New York’s Legislature is unmoved by the desperate desire of city families to have access to more high-quality charter schools. Lawmakers’ reluctance to lift the unconscionable cap on charter-school creation — and indeed the cap’s very existence — is based on notions that simply aren’t true, however: that charters harm the city’s district-run public schools and divert funds from those schools’ students.
Let’s review the facts, all publicly available from the city’s Independent Budget Office. Between 2006-07 and 2020-21, enrollment in the city’s charter schools increased by 123,000 students, or almost 800%. During the same period, per-pupil spending at the Department of Education increased by more than $12,000, or 71%. Even after adjusting for inflation, the spending hike was more than $4,800, almost 20%.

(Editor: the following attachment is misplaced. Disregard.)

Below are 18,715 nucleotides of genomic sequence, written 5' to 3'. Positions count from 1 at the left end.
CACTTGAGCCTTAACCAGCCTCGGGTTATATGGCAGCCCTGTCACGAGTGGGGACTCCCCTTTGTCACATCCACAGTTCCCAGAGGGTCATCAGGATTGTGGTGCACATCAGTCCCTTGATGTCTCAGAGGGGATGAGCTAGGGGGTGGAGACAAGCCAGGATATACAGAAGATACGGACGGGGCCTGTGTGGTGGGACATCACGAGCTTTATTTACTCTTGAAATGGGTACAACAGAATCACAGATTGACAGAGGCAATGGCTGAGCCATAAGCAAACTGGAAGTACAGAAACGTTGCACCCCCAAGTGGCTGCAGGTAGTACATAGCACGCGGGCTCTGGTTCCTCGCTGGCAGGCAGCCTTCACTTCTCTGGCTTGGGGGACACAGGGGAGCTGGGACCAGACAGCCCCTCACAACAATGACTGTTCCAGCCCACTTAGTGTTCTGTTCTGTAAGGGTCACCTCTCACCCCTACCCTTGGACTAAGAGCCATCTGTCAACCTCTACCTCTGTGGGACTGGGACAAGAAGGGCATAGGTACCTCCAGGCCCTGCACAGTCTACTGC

Ray Domanico is a senior fellow and director of education policy at the Manhattan Institute.
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